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Re: Gary Rogowski on how woodworking fulfills him

Gary Rogowski at his very best – eloquent, insightful, and fearless. Thank you, Gary!

Re: STL 57: Tablesaw Accident Update

A big thank you to JimKoren for pointing out the second elephant in the room. Unfortunately, the responses, or lack thereof, from the FWW editorial staff continue to disappoint on this issue. I too challenged FWW back in 2011, pointing out FWW's one-sided coverage of the CPSC investigation and subsequent report and the lack of journalistic engagement with PTI (Power Tool Institute) and their role in fostering the CPSC's actions. As I stated then:

"We still haven't seen an interview with PTI representatives or a single story/blog featuring the power tool industry's role in all of this. We do, however, have the other three constituents [CPSC, the Osorio court case, and Steve Gass] covered quite well."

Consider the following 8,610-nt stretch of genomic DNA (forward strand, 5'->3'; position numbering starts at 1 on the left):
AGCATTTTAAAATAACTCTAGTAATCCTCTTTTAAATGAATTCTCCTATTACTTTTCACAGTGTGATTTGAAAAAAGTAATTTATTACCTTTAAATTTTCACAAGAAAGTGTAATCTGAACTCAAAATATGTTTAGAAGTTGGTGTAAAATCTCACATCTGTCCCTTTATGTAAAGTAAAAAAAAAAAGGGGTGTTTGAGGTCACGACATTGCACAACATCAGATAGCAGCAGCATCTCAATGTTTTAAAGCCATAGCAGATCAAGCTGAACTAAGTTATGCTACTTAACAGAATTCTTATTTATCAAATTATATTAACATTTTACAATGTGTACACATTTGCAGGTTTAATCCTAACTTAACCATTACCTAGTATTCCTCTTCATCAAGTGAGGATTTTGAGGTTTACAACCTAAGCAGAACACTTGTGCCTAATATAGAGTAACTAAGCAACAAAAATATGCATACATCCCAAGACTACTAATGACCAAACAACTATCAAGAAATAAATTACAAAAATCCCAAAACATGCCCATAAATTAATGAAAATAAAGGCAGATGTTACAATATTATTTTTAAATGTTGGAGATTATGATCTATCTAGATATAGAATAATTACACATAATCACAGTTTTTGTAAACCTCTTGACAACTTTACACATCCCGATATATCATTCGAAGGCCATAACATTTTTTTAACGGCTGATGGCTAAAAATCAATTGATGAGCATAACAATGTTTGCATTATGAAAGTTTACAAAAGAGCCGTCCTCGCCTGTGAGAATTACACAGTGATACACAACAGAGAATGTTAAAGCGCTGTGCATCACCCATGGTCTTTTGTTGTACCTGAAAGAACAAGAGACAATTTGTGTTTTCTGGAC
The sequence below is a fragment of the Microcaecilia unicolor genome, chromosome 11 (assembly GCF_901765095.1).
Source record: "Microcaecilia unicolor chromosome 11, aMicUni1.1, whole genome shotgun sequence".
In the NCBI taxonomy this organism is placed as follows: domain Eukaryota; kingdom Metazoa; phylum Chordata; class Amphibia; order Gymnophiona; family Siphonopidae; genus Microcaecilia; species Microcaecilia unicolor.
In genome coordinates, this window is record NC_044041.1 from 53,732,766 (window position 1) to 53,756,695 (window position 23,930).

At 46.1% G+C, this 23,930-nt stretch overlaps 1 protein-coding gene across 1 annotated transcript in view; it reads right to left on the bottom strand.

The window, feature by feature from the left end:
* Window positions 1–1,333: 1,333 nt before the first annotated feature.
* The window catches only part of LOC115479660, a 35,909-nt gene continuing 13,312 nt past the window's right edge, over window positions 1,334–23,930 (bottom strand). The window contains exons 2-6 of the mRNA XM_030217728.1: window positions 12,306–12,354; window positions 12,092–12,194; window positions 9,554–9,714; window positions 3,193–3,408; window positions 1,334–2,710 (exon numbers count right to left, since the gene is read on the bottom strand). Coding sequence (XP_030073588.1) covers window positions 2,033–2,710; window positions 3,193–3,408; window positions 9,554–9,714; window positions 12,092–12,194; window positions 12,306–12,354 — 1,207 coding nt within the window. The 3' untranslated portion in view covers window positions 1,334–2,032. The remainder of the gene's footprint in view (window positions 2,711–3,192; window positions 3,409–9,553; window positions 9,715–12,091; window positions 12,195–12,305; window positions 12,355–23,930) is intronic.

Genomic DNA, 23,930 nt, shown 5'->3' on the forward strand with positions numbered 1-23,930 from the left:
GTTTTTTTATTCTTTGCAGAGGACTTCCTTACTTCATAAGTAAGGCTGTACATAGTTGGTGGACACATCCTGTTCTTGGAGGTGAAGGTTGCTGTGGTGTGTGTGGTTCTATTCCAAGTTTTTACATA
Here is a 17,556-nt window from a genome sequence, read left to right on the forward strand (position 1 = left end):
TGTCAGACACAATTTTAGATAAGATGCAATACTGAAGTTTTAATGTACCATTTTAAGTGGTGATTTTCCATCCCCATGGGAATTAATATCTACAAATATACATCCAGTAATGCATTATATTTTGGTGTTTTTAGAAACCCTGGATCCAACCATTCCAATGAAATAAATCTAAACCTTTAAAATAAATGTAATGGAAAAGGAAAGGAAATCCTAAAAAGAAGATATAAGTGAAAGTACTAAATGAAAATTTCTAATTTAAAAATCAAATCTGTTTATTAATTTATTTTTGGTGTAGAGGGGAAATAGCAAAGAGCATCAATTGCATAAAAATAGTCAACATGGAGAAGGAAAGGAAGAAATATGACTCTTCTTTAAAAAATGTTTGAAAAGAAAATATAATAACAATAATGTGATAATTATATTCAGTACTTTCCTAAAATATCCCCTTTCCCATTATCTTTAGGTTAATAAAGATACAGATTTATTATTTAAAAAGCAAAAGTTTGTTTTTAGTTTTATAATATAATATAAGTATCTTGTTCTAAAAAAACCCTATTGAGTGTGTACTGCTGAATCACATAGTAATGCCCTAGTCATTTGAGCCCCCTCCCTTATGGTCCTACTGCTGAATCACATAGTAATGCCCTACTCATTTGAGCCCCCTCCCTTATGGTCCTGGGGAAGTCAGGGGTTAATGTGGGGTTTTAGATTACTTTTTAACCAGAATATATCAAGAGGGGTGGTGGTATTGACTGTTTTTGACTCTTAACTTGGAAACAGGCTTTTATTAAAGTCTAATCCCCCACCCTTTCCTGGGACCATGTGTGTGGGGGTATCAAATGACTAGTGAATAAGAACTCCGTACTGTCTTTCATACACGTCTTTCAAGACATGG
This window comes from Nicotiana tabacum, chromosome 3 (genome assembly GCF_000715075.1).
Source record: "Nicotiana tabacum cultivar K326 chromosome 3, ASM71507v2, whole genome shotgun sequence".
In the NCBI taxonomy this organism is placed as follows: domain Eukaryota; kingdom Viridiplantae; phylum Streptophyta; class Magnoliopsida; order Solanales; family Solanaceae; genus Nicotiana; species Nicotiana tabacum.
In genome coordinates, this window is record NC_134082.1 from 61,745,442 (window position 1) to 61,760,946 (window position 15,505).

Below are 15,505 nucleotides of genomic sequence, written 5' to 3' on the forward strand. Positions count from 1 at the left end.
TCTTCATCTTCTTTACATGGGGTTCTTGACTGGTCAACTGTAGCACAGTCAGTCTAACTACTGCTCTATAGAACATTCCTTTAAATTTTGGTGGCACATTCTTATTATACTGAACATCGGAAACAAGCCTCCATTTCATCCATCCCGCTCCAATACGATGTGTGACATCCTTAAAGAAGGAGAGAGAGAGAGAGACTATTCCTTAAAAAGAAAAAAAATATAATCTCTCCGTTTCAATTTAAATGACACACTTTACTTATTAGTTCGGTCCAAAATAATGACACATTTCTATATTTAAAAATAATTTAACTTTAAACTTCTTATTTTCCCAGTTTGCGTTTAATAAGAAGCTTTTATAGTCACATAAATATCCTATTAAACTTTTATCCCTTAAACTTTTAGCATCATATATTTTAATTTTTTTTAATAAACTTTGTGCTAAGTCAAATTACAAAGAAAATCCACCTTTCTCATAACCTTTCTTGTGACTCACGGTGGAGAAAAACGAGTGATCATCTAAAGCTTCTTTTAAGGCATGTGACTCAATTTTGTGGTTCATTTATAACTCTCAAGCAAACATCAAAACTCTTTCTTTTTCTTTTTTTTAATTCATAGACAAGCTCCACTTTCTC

I then listed the eight FWW articles/blog posts, which at the time--as far as I can tell--covered the entire editorial commitment to this issue, either online or in print, and not a single one covered PTI in any fashion. We were, however, given promises of a sort. On October 9th, 2011, Asa Christiana stated the following:

"Lots of interviewing still to do. My goal with these blogs was to ask the tough questions. You can be sure I'll be just as tough on PTI. That's a different blog, coming soon."

Tom McKenna also indicated on February 28th, 2012, that he was "trying to get more info about PTI's request" for the deadline extension, which many wrongly assumed was an underhanded tactic coming from the SawStop crowd.